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Terminal World by Alastair Reynolds
  

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TERMINAL WORLD is a snarling, drooling, crazy-eyed mongrel of a book: equal parts steampunk, western, planetary romance and far-future SF.

If you like Alastair Reynolds you might also like to read books by Kevin J Anderson, Kevin J. Anderson and Richard Morgan.

Synopsis

Terminal World by Alastair Reynolds

Spearpoint, the last human city, is an atmosphere-piercing spire of vast size. Clinging to its skin are the zones, a series of semi-autonomous city-states, each of which enjoys a different - and rigidly enforced - level of technology. Horsetown is pre-industrial; in Neon Heights they have television and electric trains ...Following an infiltration mission that went tragically wrong, Quillon has been living incognito, working as a pathologist in the district morgue. But when a near-dead angel drops onto his dissecting table, Quillon's world is wrenched apart one more time, for the angel is a winged posthuman from Spearpoint's Celestial Levels - and with the dying body comes bad news. If Quillon is to save his life, he must leave his home and journey into the cold and hostile lands beyond Spearpoint's base, starting an exile that will take him further than he could ever imagine. But there is far more at stake than just Quillon's own survival, for the limiting technologies of the zones are determined not by governments or police, but by the very nature of reality - and reality itself is showing worrying signs of instability ...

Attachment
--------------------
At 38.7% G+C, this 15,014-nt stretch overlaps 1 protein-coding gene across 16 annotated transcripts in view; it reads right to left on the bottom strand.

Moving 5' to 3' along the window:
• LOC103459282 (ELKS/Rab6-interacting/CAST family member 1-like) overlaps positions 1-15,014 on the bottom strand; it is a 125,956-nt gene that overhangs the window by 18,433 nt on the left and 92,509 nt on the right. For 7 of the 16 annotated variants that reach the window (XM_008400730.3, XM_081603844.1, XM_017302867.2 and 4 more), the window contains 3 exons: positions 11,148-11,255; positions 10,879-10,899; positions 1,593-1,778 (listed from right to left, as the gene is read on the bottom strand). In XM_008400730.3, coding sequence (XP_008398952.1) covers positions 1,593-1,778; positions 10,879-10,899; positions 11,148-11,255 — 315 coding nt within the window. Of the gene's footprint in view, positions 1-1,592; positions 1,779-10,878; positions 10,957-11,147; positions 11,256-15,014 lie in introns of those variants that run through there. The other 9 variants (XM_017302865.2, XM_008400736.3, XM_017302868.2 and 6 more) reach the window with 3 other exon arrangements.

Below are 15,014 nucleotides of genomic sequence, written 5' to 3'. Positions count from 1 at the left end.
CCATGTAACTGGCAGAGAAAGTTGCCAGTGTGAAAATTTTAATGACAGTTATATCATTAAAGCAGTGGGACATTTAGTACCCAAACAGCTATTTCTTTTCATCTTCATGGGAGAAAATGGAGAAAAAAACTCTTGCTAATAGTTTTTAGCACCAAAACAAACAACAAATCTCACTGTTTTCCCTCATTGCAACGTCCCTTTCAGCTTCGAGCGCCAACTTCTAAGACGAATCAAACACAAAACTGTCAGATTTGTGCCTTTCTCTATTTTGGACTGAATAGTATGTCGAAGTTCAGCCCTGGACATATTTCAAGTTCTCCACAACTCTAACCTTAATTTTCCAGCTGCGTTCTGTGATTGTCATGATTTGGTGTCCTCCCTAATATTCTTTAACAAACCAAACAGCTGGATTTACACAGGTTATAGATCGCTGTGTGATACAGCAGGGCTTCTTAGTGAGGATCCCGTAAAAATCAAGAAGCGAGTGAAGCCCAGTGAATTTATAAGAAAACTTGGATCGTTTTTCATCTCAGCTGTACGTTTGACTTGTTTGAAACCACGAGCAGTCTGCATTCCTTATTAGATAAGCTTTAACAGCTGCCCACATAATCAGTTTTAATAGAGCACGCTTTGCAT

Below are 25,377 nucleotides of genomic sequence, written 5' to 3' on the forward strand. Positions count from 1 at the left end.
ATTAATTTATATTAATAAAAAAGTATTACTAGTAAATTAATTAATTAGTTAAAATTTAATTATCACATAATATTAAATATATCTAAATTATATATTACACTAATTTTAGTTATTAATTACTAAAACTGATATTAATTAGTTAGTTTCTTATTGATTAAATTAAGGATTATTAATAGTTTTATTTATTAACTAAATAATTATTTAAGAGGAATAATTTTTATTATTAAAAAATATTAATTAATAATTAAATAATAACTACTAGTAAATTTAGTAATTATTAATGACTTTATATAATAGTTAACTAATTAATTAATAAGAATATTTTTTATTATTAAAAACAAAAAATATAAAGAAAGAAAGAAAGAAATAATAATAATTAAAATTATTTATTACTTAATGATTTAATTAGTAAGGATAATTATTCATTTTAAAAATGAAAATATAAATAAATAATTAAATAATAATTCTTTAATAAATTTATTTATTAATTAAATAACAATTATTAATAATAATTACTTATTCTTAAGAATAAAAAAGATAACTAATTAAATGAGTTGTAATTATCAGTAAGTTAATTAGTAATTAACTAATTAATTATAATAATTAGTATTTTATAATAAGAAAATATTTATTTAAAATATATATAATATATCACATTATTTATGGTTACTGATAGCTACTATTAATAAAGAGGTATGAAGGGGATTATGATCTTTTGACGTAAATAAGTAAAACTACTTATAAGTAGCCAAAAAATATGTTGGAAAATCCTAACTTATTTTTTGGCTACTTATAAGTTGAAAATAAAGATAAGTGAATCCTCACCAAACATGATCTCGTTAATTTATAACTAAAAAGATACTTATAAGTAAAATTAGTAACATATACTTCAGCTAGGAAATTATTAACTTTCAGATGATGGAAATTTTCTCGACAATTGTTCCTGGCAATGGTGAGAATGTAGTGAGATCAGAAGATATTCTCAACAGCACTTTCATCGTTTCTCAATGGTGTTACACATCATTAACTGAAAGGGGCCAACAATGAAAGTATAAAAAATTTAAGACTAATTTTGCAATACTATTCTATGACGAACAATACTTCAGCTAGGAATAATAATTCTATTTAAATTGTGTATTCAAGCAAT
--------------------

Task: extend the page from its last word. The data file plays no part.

Reviews

'a rousing adventure in a wildly original setting.' Guardian

'Almost the most convincing steampunk novel you'll ever read' SFX

'A wildly imaginative genre stretcher. Reynolds tells his tale with such verve that you just keep turning the pages' Financial Times

About the Author

Alastair Reynolds

Alastair Reynolds was born in Barry, South Wales, in 1966. He studied at Newcastle and St Andrews Universities and has a Ph.D. in astronomy. Since 1991 he has lived in the Netherlands, near Leiden. He gave up working as an astrophysicist for the European Space Agency to become a full-time writer. Revelation Space and Pushing Ice were shortlisted for the Arthur C. Clarke Award; Revelation Space, Absolution Gap and Century Rain were shortlisted for the British Science Fiction Award, and Chasm City won the BSFA, and Diamond Dogs was shortlisted for the British Fantasy Award.